11. This opens some entertaining possibilities (more entertaining than the obvious end user shake-downs this will encourage) for economic attack vectors. The incentive for a foreign government to use this to stymie NZ businesses is huge (and requires none of the targeting that domestic businesses would need to deploy this against each other).

  12. please remove “no proof”. If you read other articles, it says that the copyright people get evidence that you are holding a copyrighted file and they can take that to your isp.

    Imagine if there was no proof. Its not how this country works mate!

    1. “Imagine if there was no proof.”

      You mean like the UK, where Ofcom abdicated their responsibility and just handed everything over to the media industry? >:(

      Where are we going, and why are we in this hand-basket?

  13. Coming from a country where sexual assault at airports (including fondling six year old kids) is accepted as perfectly fine by the majority of people, I wouldn’t hold much hope for New Zealand. Maybe I could be wrong though, maybe they have more common sense there.

    1. Note; Kiwiblog is a pretty bias blog. DPF is pro everything the Nats do. He even tried (although ultimately failed) to defend their blatant abuse of urgency since they have been in power.

      1. Yes, normally I can’t stand the guy, but in this case his interests seemed to align with forces of good (I found the post initially through Just avoid the comments section.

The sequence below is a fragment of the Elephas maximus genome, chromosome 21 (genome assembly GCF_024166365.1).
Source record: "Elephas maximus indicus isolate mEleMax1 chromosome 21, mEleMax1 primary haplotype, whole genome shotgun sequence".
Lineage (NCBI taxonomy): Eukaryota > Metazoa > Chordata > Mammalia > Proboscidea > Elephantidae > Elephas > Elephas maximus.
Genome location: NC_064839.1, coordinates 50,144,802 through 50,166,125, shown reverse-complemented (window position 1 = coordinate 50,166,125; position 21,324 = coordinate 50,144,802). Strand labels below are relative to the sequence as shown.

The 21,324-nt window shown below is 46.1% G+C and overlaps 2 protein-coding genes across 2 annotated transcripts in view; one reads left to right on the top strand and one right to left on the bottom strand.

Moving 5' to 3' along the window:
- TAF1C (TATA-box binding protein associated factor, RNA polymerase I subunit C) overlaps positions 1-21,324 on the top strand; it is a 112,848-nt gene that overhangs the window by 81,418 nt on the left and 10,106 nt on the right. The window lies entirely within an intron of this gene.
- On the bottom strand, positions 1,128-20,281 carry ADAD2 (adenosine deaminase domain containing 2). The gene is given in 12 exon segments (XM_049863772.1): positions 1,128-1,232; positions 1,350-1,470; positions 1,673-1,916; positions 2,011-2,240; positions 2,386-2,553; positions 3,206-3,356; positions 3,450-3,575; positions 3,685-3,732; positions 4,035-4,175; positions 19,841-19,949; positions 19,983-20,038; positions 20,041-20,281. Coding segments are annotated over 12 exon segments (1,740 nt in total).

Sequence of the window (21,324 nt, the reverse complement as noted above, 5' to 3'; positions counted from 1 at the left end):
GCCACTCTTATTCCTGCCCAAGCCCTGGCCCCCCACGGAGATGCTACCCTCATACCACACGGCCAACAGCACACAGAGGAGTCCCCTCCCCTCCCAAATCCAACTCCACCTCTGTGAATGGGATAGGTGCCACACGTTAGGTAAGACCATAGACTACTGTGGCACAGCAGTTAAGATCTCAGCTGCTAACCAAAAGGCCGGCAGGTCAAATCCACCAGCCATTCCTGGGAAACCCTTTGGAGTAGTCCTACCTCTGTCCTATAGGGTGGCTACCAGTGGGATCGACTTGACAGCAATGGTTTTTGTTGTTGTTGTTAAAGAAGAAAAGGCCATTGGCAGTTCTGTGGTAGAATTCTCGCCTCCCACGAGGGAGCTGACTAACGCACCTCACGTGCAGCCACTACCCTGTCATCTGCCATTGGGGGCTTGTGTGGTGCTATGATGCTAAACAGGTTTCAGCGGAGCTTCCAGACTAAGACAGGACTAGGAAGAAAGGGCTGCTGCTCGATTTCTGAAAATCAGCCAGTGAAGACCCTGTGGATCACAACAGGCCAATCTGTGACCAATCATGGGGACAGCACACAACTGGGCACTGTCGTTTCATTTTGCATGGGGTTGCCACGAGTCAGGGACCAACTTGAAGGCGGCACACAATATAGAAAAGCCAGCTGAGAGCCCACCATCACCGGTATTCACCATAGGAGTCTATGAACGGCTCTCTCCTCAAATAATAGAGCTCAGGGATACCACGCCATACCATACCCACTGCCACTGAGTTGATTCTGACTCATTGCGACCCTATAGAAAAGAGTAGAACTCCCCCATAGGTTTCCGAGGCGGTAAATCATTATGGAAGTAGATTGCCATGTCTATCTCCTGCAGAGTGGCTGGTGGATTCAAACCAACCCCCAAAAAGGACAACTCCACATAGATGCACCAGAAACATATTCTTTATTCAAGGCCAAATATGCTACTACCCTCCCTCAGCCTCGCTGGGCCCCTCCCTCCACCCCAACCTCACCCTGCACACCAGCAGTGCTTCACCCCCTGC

14. Mixing unpalatable copyright BS with legislation to help the quake recovery is an excellent way to stop the flow of public good-will donations. Don’t these moron politicians understand cause and effect?

    it says that the copyright people get evidence that you are holding a copyrighted file and they can take that to your isp.
    @Anon #18:
    Even if they demand ‘proof’ there are still insane, disprovable claims made by rights holders:

    Some file sharing programs and firewalls purposefully list dummy IP addresses for the exact purpose of messing with copyright trolls. The copyright trolls pull up a torrent file and make a list of all IPs downloading/seeding the torrent. They contact the ISP to which the IP# belongs and say “this IP was d/ling this file at this time – here’s a screenshot”. That is all the ‘proof’ they need to get your contact info. A crappy, easily-forged screenshot which may well be filled with many IPs of completely innocent people.